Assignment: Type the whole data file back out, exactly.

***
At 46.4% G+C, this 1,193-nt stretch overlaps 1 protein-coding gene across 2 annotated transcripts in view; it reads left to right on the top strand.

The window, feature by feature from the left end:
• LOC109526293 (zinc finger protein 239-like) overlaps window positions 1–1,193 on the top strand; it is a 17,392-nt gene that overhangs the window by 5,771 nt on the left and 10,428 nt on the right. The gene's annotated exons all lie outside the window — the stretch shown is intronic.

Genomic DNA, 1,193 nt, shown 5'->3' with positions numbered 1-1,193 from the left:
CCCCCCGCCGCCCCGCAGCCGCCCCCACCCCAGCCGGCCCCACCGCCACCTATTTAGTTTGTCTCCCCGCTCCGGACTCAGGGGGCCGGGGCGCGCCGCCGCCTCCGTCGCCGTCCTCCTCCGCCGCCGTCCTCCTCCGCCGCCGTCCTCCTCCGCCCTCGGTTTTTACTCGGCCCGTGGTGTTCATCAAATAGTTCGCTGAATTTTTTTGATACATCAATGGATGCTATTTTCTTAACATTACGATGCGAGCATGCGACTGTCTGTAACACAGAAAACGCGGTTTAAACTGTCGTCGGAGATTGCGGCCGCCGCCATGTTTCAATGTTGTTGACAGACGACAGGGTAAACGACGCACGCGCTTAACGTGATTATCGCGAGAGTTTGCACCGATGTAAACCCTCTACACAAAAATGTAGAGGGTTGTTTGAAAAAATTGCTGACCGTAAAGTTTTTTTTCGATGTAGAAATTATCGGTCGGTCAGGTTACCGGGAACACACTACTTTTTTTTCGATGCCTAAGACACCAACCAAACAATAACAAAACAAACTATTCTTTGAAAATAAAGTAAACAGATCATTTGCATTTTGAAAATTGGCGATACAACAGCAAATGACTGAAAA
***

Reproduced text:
At 46.4% G+C, this 1,193-nt stretch overlaps 1 protein-coding gene across 2 annotated transcripts in view; it reads left to right on the top strand.

The window, feature by feature from the left end:
• LOC109526293 (zinc finger protein 239-like) overlaps window positions 1–1,193 on the top strand; it is a 17,392-nt gene that overhangs the window by 5,771 nt on the left and 10,428 nt on the right. The gene's annotated exons all lie outside the window — the stretch shown is intronic.

Genomic DNA, 1,193 nt, shown 5'->3' with positions numbered 1-1,193 from the left:
CCCCCCGCCGCCCCGCAGCCGCCCCCACCCCAGCCGGCCCCACCGCCACCTATTTAGTTTGTCTCCCCGCTCCGGACTCAGGGGGCCGGGGCGCGCCGCCGCCTCCGTCGCCGTCCTCCTCCGCCGCCGTCCTCCTCCGCCGCCGTCCTCCTCCGCCCTCGGTTTTTACTCGGCCCGTGGTGTTCATCAAATAGTTCGCTGAATTTTTTTGATACATCAATGGATGCTATTTTCTTAACATTACGATGCGAGCATGCGACTGTCTGTAACACAGAAAACGCGGTTTAAACTGTCGTCGGAGATTGCGGCCGCCGCCATGTTTCAATGTTGTTGACAGACGACAGGGTAAACGACGCACGCGCTTAACGTGATTATCGCGAGAGTTTGCACCGATGTAAACCCTCTACACAAAAATGTAGAGGGTTGTTTGAAAAAATTGCTGACCGTAAAGTTTTTTTTCGATGTAGAAATTATCGGTCGGTCAGGTTACCGGGAACACACTACTTTTTTTTCGATGCCTAAGACACCAACCAAACAATAACAAAACAAACTATTCTTTGAAAATAAAGTAAACAGATCATTTGCATTTTGAAAATTGGCGATACAACAGCAAATGACTGAAAA